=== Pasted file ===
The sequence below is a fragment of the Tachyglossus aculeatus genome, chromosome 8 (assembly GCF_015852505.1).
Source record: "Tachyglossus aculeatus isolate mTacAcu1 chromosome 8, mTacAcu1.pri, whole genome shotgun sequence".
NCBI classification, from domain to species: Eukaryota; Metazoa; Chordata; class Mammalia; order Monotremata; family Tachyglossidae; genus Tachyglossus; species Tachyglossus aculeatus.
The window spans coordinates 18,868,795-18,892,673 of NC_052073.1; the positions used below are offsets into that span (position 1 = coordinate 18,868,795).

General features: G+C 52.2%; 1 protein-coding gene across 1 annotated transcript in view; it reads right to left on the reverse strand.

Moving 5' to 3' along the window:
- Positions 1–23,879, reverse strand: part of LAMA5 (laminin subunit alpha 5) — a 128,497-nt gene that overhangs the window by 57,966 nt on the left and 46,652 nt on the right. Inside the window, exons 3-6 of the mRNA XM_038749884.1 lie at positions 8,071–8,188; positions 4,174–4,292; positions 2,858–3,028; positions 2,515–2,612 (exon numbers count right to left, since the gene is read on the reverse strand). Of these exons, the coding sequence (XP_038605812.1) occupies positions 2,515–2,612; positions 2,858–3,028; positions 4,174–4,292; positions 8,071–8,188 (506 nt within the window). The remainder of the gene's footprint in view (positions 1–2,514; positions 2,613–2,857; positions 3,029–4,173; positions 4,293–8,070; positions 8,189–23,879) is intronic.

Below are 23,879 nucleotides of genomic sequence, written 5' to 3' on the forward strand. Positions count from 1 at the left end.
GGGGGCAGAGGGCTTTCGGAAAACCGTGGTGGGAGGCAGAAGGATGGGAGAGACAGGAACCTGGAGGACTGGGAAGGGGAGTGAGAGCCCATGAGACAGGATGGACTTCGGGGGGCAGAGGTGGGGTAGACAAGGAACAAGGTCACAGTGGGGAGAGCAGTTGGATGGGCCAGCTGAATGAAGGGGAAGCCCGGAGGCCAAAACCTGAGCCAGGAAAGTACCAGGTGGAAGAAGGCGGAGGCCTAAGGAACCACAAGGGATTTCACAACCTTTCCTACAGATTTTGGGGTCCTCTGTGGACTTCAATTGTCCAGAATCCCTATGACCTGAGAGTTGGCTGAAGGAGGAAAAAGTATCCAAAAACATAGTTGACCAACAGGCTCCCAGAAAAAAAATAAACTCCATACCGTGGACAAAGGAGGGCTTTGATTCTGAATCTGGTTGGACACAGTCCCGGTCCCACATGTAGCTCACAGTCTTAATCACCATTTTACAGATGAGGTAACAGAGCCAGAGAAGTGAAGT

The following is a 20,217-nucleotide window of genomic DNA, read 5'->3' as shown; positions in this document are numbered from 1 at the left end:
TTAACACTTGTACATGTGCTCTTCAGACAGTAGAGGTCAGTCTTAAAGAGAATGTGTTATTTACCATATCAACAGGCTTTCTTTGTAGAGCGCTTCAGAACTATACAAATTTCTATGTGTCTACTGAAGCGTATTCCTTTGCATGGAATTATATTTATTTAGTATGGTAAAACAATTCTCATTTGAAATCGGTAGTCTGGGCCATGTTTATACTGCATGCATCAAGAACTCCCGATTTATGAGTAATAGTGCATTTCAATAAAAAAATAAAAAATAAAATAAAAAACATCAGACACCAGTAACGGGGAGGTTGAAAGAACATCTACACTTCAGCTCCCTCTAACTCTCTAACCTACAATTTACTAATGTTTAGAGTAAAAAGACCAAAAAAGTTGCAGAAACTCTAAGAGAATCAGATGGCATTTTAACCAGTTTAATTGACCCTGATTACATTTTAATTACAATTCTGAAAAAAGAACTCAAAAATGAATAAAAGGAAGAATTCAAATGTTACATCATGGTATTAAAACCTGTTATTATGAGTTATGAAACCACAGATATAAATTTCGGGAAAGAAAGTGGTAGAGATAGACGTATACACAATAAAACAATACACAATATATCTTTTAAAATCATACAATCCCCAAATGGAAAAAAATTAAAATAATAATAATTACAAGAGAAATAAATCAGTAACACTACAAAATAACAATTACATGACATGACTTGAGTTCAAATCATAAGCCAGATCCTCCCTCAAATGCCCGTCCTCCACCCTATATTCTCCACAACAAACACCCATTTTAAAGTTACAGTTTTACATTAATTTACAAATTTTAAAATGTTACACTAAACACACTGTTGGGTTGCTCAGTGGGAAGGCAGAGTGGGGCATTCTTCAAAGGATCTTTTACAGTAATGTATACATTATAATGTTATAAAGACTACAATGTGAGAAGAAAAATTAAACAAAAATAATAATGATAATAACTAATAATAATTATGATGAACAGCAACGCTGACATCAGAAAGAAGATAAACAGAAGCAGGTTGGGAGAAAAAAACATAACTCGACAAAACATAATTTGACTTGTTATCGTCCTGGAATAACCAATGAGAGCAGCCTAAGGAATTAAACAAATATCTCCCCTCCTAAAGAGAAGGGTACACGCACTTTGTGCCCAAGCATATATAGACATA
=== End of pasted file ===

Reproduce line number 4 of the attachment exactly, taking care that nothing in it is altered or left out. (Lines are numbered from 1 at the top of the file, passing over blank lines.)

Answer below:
The window spans coordinates 18,868,795-18,892,673 of NC_052073.1; the positions used below are offsets into that span (position 1 = coordinate 18,868,795).